Detailed Summary: When I started my individual evaluation of the Vet-Med campus, I realized that the campus itself could become an amenity that attracts visitors, which would help increase bicycle/pedestrian traffic along the Lincoln Avenue corridor. However, in its current state, the campus presents a very “closed off” appearance to travelers on Lincoln Avenue. This is mainly because of the dense vegetation between the campus and the roadway, so my project focuses on opening up the views into campus. While opening up the views into the campus, I also want to create a prominent entrance for the entire Vet-Med campus instead of the multiple “secondary” entrances that currently serve the facility. This grand entrance will help to improve the first impressions of new visitors and provide a lasting memory for returning visitors.
The main entrance road would terminate at the front doors of the Basic Sciences building, where a new entrance canopy would add visual interest to the facade of the building and would improve the visibility of the main entrance, which is currently hidden behind landscaping. The canopy would also provide much needed cover for people that are waiting for the bus. In addition to the main entrance, I am proposing that the Vet-Med campus be unified with a loop road that would connect the Clinic area with the Basic Science building. This would necessitate the removal of the Hazelwood/Lincoln intersection, but would make the campus easier to navigate for visitors by not forcing them back onto Lincoln Avenue if they turn into the wrong parking lot. The loop road would also unify the campus by having all building addresses on the same roadway (they are currently identified as being on Lincoln Avenue and Hazelwood Drive).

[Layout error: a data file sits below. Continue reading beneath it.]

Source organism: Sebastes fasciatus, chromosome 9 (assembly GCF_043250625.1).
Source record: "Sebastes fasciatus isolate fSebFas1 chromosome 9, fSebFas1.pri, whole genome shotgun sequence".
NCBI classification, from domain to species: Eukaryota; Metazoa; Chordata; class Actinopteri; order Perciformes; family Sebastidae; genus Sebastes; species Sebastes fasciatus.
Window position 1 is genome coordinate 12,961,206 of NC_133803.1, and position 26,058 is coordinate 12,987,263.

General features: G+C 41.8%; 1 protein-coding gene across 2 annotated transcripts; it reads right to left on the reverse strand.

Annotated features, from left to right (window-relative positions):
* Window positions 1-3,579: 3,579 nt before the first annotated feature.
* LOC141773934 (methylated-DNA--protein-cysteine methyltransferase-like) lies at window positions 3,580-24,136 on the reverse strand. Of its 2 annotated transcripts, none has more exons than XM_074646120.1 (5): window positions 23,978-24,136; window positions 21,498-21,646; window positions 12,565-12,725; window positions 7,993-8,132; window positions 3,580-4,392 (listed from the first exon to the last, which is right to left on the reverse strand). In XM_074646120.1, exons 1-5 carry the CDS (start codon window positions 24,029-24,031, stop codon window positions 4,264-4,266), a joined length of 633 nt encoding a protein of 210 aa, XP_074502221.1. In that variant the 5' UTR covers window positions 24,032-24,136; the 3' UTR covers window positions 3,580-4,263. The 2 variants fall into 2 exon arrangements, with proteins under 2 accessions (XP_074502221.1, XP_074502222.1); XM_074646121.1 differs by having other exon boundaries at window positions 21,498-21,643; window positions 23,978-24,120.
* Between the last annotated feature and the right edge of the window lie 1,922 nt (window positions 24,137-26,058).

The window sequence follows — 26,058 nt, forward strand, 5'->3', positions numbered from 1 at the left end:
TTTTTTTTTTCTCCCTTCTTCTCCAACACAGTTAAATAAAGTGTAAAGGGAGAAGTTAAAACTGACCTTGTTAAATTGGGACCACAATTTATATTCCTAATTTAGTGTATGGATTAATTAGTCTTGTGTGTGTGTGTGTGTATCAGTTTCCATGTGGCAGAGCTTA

The main entrance road would be flanked by a pair of ponds, which would serve an aesthetic roll and also serve as elements in a revised storm water management plan. These ponds, would combine with a linear series of wet prairies to create a system of basins that will slow and clean storm water runoff. The ponds will be defined by V shaped walls finished with a weathering steel outer surface. Each wall will feature a series of openings that will release water after rain events. Visitors would be able to identify how intense the storms were by how many of the wall openings were actively flowing water after the storm. This would create an educational element to the project, both for university students and visitors alike. In addition to the main entrance feature, a series of rain gardens would be also installed in existing depressions along the northwest side of the campus to further control water runoff.
The ponds would also become an amenity area for the Vet-Med department and the rest of campus. Walking trails would circulate through the area, providing a much needed opportunity for students, faculty, and staff to take “exercise breaks.” Several areas for outdoor tables and chairs would provide opportunities for people to get outside during lunch and break times. Signage around the ponds and wet prairies, explaining the benefit of the structures, and the native plants used within them, would add an additional educational component to the project.